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5 votes
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What is the difference between a borrowed and a derived Word in Linguistics?

In this sense, a "derived" word is derived from something else within the same language, or a direct ancestor of that language. For example, English "miniature" is borrowed from ...
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5 votes

Why two appearances of the past participle "ganado" in this derivation?

One of the main reasons for positing a v layer separate from V is the behavior of ditransitive verbs. In particular, all the objects of a ditransitive verb seem to form a constituent of their own, ...
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4 votes

Languages w/out morphology

Vietnamese has no affixation at all, though it does have syntax. New words can (in principle) be formed out of thin air, or borrowed from other languages: so word-formation is possible in Vietnamese, ...
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4 votes

Part of Speech in English

I'm assuming you're talking about derivational morphology: adding prefixes and suffixes to words to change their part of speech. The answer is: because it gives you more words! Take the word "...
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4 votes

Is the {-ing} of the gerund a verbal inflectional suffix?

As usual in linguistics, a lot depends on your theory of language. Not everyone has gerunds in their theory (actually most modern syntacticians don't). There are some researchers who understand ...
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  • 8,404
4 votes

Can words be formed by deriving from just prefix(es) and suffix(es) with no actual root morpheme between?

In Esperanto there are some words of this kind, e.g., malina "male" composed of mal- "negation, opposite of" and -ina "feminine" More examples can be found in this answer: https://esperanto....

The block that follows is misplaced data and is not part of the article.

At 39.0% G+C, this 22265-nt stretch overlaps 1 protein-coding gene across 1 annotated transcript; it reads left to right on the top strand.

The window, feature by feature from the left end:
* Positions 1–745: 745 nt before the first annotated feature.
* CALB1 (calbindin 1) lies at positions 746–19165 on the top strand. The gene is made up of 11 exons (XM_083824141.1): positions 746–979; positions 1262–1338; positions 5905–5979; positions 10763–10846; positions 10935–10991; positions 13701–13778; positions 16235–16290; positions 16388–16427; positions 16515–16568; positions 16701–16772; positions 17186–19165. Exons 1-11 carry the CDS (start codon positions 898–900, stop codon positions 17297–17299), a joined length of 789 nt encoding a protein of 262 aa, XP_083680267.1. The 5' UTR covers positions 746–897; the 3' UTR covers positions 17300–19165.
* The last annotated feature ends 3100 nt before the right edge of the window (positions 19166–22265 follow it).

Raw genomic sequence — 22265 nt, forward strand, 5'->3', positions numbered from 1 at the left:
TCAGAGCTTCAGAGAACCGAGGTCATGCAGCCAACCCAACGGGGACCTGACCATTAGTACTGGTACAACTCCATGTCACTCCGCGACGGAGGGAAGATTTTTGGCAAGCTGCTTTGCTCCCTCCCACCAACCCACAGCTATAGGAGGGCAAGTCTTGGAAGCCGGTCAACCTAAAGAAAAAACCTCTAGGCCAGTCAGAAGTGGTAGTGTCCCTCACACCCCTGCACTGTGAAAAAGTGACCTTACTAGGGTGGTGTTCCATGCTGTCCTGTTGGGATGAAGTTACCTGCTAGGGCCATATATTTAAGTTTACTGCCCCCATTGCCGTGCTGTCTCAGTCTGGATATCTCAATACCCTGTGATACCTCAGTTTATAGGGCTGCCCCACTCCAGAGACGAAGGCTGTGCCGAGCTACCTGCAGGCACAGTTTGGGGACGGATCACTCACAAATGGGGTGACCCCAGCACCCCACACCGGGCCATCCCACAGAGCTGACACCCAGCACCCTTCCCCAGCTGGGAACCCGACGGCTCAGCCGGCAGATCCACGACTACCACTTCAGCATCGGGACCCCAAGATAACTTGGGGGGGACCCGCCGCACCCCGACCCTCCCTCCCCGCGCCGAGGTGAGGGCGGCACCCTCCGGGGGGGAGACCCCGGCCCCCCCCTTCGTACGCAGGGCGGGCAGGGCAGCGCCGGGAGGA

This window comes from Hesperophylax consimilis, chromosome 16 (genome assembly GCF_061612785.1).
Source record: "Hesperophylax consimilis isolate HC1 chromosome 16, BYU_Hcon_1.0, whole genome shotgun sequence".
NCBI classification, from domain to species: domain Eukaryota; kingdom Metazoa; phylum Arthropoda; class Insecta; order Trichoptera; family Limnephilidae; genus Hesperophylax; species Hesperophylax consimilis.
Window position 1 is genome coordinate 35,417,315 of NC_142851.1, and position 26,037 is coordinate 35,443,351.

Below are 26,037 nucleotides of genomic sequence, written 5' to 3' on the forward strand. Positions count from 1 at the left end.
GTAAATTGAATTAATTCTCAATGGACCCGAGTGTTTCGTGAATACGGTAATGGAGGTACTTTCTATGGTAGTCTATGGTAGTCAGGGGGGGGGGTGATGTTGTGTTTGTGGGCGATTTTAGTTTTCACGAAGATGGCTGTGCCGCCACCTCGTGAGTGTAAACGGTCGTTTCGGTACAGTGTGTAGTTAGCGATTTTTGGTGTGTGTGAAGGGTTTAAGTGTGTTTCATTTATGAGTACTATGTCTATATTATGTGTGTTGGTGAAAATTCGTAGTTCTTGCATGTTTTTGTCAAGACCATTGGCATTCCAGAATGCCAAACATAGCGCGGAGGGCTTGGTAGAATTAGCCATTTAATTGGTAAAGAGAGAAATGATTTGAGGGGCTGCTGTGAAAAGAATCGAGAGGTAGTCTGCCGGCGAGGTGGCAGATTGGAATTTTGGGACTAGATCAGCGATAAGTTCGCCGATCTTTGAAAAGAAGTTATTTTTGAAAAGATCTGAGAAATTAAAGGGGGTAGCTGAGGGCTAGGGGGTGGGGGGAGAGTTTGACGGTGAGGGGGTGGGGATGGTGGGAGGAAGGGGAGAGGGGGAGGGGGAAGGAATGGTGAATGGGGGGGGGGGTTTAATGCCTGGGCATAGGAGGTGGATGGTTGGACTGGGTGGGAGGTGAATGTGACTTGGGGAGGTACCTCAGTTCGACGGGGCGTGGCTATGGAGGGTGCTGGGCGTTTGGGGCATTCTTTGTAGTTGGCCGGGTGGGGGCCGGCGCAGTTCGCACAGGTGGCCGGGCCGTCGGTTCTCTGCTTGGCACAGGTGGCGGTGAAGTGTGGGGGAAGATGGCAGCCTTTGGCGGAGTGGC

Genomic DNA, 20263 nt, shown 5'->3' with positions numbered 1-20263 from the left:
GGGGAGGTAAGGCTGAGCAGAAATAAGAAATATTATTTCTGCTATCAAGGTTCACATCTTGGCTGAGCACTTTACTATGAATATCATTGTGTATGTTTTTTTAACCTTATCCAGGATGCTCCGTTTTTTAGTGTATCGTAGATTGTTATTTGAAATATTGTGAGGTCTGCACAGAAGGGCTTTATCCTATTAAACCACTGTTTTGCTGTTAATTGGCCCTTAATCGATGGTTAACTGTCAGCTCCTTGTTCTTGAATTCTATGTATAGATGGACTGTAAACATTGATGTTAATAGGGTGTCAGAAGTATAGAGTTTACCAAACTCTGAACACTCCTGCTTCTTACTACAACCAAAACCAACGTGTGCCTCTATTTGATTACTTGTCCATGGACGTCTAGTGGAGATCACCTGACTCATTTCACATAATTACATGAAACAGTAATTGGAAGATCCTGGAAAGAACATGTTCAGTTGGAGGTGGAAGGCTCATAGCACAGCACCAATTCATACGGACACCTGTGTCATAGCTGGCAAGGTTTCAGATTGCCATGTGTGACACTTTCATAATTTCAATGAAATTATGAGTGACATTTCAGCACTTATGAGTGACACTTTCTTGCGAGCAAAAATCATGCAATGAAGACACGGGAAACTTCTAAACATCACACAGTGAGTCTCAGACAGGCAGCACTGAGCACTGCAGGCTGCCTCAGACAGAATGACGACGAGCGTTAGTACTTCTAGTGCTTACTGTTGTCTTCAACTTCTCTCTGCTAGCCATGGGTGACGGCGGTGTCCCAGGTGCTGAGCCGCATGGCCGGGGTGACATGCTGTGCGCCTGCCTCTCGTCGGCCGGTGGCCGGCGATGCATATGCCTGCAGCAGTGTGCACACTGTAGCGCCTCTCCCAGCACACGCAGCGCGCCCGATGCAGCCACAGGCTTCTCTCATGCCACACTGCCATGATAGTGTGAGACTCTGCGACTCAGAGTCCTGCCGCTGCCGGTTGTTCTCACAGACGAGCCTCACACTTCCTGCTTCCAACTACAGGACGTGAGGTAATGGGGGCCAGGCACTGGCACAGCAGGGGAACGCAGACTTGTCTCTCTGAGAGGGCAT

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4 votes

Derivation, zero-affixation verb tenses

“Boycotted” has no derivational affixes, so it belongs to zero derivation aka conversion. The affix -ed is an inflectional affix, so you cannot generally say “boycotted” is an example of zero ...
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3 votes

What to call an adjective that is a participle of a verb that is no longer used?

I would say "unscathed" is an orphaned participle and a relic.
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3 votes
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Common root 'to gather' and 'together'

According to Etymonline, the English word goes back to a Proto-Indo-European root: Old English togædere "so as to be present in one place, in a group, in an accumulated mass," from to (see to) + ...
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3 votes

Is there a theory of word polysemy? Case of snake versus serpent

Snake and serpent mean exactly the same thing. But they're different words when they're treated as derivations. That derivation is a misnomer has already been pointed out, so let's ignore that. The ...
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3 votes

The suffix -er in English: Why is this derivational?